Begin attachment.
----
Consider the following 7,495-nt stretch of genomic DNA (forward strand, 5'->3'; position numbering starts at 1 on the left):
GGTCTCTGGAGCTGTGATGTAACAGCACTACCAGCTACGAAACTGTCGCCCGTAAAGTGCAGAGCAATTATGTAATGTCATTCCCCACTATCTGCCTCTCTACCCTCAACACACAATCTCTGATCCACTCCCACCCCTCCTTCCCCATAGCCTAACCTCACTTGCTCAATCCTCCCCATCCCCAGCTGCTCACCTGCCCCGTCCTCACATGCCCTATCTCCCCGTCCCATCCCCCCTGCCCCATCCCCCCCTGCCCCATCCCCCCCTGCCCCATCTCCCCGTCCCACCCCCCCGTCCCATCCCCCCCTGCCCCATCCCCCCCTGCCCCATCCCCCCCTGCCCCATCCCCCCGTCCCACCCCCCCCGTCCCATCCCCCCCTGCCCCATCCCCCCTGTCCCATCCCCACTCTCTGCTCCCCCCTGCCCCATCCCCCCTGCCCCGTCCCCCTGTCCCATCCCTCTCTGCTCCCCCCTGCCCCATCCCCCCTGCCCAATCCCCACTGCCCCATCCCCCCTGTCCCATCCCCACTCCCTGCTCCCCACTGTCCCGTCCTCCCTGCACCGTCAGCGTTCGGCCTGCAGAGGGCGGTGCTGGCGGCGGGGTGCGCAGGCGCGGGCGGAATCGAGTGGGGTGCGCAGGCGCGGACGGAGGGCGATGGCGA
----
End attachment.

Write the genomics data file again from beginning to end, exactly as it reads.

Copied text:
Consider the following 7,495-nt stretch of genomic DNA (forward strand, 5'->3'; position numbering starts at 1 on the left):
GGTCTCTGGAGCTGTGATGTAACAGCACTACCAGCTACGAAACTGTCGCCCGTAAAGTGCAGAGCAATTATGTAATGTCATTCCCCACTATCTGCCTCTCTACCCTCAACACACAATCTCTGATCCACTCCCACCCCTCCTTCCCCATAGCCTAACCTCACTTGCTCAATCCTCCCCATCCCCAGCTGCTCACCTGCCCCGTCCTCACATGCCCTATCTCCCCGTCCCATCCCCCCTGCCCCATCCCCCCCTGCCCCATCCCCCCCTGCCCCATCTCCCCGTCCCACCCCCCCGTCCCATCCCCCCCTGCCCCATCCCCCCCTGCCCCATCCCCCCCTGCCCCATCCCCCCGTCCCACCCCCCCCGTCCCATCCCCCCCTGCCCCATCCCCCCTGTCCCATCCCCACTCTCTGCTCCCCCCTGCCCCATCCCCCCTGCCCCGTCCCCCTGTCCCATCCCTCTCTGCTCCCCCCTGCCCCATCCCCCCTGCCCAATCCCCACTGCCCCATCCCCCCTGTCCCATCCCCACTCCCTGCTCCCCACTGTCCCGTCCTCCCTGCACCGTCAGCGTTCGGCCTGCAGAGGGCGGTGCTGGCGGCGGGGTGCGCAGGCGCGGGCGGAATCGAGTGGGGTGCGCAGGCGCGGACGGAGGGCGATGGCGA